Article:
“We saw lots of fantastic new restaurants open throughout the year, and yet, many more have been forced to close as global events, rising produce costs, energy rates and more make life increasingly hard for restaurant owners.”

That’s meant a number of good restaurants have gone to the wall – the region’s biggest and most obvious casualty was Pensons, near Tenbury Wells, which had been the last remaining Michelin-starred restaurant in Shropshire’s hinterland.

The threat of recession also hangs over the economy – another potential outcome that would have huge ramifications on the state of the restaurant industry in 2024.

Looking forward, restaurants simply want a fair crack of the whip. They want locals to return, rather than eat at home, while hoping the Government might listen to their perfectly reasonable demands for assistance – not least on the issue of VAT, which is the death knell for many. They want, quite simply, some of the gloom to lift.

While trading conditions have seldom been more difficult, that’s not diminished the quality on offer in our restaurants. If anything, the opposite is true.

The best restaurants continue to flourish, to excite, and to demonstrate remarkable flair. It’s impossible not to look towards the region’s primary destination, Birmingham, as we look ahead to 2024. It has the West Midland’s finest restaurants, those who hold or who are gunning for Michelin stars, as well as a diverse array of affordable independents that showcase exceptional and authentic cuisine from around the world.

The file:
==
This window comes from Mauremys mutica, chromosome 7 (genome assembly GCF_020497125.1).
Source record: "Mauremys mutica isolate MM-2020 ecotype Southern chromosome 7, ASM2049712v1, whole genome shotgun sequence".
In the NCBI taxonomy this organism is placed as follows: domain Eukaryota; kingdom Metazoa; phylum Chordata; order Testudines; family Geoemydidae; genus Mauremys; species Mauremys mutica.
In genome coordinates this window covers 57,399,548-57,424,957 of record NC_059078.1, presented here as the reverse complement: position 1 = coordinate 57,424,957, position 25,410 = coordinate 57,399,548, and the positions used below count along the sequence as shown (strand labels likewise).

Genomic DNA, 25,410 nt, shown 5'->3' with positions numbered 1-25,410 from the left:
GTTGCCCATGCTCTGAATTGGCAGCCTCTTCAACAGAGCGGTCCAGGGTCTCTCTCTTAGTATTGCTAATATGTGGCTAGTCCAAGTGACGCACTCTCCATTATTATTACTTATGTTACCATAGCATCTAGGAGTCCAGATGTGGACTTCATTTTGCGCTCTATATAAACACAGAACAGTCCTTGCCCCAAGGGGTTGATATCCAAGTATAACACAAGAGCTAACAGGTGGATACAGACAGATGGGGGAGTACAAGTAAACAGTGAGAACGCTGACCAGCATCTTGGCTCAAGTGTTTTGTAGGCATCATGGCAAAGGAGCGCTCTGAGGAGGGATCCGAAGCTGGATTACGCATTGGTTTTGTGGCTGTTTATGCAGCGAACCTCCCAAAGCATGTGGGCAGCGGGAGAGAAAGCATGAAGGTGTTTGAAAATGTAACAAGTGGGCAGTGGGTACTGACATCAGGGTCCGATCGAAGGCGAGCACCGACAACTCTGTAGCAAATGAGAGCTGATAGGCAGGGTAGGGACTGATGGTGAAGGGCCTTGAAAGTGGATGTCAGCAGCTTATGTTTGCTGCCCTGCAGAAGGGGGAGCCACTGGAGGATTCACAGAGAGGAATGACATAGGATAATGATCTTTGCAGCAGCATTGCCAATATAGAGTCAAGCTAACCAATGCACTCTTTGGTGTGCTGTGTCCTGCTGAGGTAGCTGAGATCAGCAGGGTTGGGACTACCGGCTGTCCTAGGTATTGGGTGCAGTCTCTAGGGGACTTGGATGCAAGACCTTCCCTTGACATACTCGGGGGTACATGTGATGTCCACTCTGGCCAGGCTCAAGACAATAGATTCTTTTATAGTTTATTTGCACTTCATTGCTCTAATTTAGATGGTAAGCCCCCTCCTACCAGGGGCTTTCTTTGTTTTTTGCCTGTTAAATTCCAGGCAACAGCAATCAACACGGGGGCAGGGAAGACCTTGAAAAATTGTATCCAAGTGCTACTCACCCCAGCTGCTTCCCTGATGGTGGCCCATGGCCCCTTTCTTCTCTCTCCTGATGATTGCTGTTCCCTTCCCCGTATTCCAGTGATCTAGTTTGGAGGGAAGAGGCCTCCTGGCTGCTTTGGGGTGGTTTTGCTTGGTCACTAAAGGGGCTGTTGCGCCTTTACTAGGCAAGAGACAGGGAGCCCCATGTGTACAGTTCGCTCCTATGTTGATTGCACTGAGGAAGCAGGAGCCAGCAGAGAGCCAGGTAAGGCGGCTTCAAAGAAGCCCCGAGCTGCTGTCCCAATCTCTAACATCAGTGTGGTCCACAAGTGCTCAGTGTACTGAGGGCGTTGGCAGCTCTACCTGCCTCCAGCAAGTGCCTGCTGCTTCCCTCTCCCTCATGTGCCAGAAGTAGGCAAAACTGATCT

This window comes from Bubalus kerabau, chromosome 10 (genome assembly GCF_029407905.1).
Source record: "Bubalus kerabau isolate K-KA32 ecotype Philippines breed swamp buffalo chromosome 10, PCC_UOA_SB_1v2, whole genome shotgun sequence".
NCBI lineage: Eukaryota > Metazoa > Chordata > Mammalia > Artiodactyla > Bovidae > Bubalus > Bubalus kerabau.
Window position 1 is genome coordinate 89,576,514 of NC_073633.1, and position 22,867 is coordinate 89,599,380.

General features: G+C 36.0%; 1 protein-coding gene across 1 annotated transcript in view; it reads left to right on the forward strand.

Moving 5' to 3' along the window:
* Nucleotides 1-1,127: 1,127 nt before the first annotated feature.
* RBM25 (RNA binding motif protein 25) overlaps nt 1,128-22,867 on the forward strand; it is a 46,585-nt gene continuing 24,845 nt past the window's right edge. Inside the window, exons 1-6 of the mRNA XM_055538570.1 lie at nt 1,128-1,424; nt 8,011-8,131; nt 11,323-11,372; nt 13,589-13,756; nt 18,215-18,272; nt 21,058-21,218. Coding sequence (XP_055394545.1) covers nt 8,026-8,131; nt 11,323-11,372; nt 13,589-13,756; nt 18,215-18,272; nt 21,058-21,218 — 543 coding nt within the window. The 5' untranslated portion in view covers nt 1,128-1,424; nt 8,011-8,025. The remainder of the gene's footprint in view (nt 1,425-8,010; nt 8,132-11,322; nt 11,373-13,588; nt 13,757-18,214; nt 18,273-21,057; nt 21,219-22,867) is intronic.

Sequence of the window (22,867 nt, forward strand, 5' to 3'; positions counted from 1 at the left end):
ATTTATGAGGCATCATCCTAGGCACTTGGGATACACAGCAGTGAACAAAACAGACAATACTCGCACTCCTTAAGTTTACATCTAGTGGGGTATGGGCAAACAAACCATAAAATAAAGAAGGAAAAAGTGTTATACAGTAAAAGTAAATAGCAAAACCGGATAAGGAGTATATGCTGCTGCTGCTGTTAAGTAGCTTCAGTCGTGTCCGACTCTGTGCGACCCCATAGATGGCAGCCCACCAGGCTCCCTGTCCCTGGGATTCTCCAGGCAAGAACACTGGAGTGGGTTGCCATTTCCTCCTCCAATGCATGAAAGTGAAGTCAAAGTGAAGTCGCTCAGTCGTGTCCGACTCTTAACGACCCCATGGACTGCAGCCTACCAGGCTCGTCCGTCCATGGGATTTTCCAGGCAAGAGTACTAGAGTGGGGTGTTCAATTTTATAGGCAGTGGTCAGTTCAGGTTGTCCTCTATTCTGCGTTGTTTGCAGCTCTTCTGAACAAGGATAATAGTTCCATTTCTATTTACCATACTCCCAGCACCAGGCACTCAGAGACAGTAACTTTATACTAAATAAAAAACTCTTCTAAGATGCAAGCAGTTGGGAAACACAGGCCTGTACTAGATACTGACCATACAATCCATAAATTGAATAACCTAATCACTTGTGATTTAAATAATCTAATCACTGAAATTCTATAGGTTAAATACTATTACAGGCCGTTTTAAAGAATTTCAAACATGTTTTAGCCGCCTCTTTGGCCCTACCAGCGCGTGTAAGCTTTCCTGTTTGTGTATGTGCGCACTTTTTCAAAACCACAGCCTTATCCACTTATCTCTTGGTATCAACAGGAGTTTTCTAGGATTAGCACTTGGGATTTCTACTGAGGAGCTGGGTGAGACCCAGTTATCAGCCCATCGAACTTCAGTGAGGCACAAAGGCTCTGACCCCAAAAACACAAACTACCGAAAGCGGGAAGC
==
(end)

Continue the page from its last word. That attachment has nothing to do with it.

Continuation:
One of the most exciting new openings will see Andy Sheridan take on Bracebridge, in Sutton Park, with an opening date of late January or February. Sheridan is one of a small handful of chef-patrons who is close to a Michelin star, having built his name in Birmingham, Liverpool, and Worcestershire, with a series of award-winning restaurants.

Bracebridge will offer something different, with a chance for people to enjoy relaxed dining in one of the region’s most picturesque venues, which overlooks a lake.

We can expect good things from Andrew Birch, at The Checkers, in Montgomery, on the Shropshire-Mid-Wales border. Birch is another with a Michelin pedigree who has made an impressive start after moving to rural Wales following a stint as head chef at Gordon Ramsay’s Savoy Grill, in London. After two decades working in some of the country’s finest kitchens, it was his dream to return to his Welsh roots and open his own restaurant.

Andrew began cooking as a boy in Swansea and honed his skills working for the Tanner brothers in Plymouth, two-Michelin-star Whatley Manor, Kenny Atkinson at the one-Michelin-star Tean restaurant on the Isles of Scilly, and at one-Michelin-star Montagu Arms.

Over the next year, we’ll continue to look to Lichfield, too, as an emerging centre of excellence, where the Michelin-starred Tom Shepherd is joined by Liam Dillon’s The Boat Inn, and the delightful Larder restaurant, in providing great experiences.

Yet for all the high ambitions for 2024, most chefs and restaurateurs would hope for one thing above all else – that they survive.